4. The notion that the US pays too much for health care is not evidently correct. The US is a very wealthy country. As national wealth increases, what people spend money on is likely to change. I can only eat so much or wear so many clothes. I might decide, as I grow wealthier, to buy more health care and, as I do, this health care is probably going to be concentrated on the treatment of formerly fatal conditions that are both infrequent and, probably, concentrated among older populations. Thus the US, for its extra money, becomes very good at treating very sick people.

All of this underscores something that we should not lose sight of. Michael Moore is flat out wrong. We have an extremely good health care system here. We have, it is true, a need to reform the way in which it is paid for - a need on which conservatives and liberals agree, even if their proposed reforms are very different.

But in discussing reform, we should not treat the system as a given, unaffected by the way in which we pay for it. We should not throw out the baby with the bath water.


illusory tenant said...

He might have added that the Canadian Supreme Court found that wait times for surgery in Quebec combined with a ban on private care were a human rights violation.

Keep reading your own link. He did. He also takes care to distinguish Quebec's Charter of Rights and Freedoms from the national one, which you didn't.

The Chaoulli majority did not find Quebec's practice violative of the latter.

Anonymous said...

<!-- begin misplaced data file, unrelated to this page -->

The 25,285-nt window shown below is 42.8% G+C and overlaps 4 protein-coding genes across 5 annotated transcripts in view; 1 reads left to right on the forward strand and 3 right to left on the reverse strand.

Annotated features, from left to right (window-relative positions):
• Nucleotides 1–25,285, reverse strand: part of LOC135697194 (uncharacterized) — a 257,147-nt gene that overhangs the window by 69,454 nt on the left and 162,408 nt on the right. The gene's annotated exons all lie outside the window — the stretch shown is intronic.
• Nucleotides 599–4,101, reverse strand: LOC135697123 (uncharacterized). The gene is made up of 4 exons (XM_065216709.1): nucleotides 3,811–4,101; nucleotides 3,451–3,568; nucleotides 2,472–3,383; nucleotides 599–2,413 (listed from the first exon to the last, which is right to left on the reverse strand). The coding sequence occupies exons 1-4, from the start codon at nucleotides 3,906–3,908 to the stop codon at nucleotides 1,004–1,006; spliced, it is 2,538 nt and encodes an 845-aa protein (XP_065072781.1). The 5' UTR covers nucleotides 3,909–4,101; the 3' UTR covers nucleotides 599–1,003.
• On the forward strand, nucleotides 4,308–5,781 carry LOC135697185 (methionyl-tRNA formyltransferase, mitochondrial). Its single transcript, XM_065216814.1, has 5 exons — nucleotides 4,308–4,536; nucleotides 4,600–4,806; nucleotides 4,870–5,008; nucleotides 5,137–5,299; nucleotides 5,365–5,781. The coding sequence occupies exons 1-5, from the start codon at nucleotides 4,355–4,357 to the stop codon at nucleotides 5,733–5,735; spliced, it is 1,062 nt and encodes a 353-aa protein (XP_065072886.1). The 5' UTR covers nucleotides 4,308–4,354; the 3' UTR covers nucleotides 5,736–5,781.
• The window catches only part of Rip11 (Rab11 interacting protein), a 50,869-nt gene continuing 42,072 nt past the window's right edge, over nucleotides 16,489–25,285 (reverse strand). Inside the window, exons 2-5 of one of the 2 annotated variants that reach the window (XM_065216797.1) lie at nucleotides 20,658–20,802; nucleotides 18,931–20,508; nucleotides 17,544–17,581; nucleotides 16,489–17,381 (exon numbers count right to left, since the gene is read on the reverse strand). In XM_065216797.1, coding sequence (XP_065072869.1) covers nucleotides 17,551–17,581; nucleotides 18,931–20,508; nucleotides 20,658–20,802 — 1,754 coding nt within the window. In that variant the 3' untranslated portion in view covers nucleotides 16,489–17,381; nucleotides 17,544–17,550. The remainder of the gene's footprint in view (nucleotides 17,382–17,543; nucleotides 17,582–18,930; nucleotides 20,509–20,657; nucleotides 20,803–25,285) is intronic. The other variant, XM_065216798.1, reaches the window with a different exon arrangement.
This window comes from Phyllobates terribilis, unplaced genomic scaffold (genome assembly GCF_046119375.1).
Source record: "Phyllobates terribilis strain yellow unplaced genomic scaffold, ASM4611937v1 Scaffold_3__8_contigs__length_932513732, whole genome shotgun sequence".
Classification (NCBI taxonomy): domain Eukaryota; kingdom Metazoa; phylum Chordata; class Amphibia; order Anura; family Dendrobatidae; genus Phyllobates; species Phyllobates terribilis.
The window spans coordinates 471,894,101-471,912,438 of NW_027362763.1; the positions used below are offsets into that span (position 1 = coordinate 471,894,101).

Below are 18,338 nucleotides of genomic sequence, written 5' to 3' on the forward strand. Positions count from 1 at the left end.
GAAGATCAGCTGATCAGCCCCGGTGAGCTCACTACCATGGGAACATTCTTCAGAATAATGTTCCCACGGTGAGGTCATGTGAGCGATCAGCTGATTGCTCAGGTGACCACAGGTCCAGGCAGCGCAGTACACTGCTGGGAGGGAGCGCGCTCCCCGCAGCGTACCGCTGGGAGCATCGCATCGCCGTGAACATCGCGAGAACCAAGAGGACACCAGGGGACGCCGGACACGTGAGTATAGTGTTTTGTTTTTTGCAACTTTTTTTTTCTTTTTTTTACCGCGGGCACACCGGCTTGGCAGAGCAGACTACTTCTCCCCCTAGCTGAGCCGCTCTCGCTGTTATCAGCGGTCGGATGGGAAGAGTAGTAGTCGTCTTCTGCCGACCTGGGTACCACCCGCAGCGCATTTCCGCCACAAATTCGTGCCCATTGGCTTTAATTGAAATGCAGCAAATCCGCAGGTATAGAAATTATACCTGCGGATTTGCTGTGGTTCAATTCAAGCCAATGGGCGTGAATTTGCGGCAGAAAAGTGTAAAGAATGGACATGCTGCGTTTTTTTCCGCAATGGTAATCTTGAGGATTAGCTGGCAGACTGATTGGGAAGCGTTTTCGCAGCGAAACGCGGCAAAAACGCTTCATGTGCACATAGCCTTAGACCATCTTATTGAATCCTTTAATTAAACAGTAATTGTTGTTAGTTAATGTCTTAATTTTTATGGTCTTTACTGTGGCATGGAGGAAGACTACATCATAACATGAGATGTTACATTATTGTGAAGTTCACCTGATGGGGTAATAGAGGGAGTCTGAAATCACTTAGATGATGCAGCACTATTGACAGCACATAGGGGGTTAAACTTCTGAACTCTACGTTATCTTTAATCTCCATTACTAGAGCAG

Speaking of throwing out babies -- if our system is so great, why do we have such a high infant mortality rate? (The so-called prolifers could save more babies by improving that.)

The U.S. excels at keeping the aged alive to age even longer, while babies die. Interesting priorities. in this allegedly excellent system.

Rick Esenberg said...

The Chaoulli majority did not find Quebec's practice violative of the latter.

No, I was aware of that. You made a big point of it recently on your blog or somewhere, but I don't regard it as significant to the point that I was making (i.e., people wait a long time) so I didn't mention it.

I stand corrected on your other point. I had read it last night and forgot that.

As to infant mortality rates, I can think of all sorts of reasons that have nothing to do with the quality of available care. Or, for that matter, it's availability.

illusory tenant said...

I made a small point of it in, I think it was, folkbum's comments section, in response to somebody's outlandish claim that Chaouilli is the harbinger of Canada's rapid ascent (or descent, depending on your perspective) into private health care.

Nevertheless, it's an important point.

While it remains to be seen, Chaoulli is at least as likely to bring about improvements in the existing system as it is to birth a regime of recalcitrant HMOs.

As for the "horror story," OHIP doesn't cover out-of-country medical expenses, so it's not all that surprising that Ms. Aucoin endured a (successful) struggle getting reimbursed.

Rick Esenberg said...

As for the "horror story," OHIP doesn't cover out-of-country medical expenses, so it's not all that surprising that Ms. Aucoin endured a (successful) struggle getting reimbursed.

But the point is that she had to go to Buffalo to get this treatment put on the table and was denied it in Canada again and again until she finally obtained relief.

The point is that claiming that something is "free" or "universal" or that there is "no profit" does not resolve all problems and can create some new ones.

Anonymous said...

Isn't the treatment she recieved in the US at best experimental?

There is no magic pill to cure cancer and to lead people to think there is is irresponsible.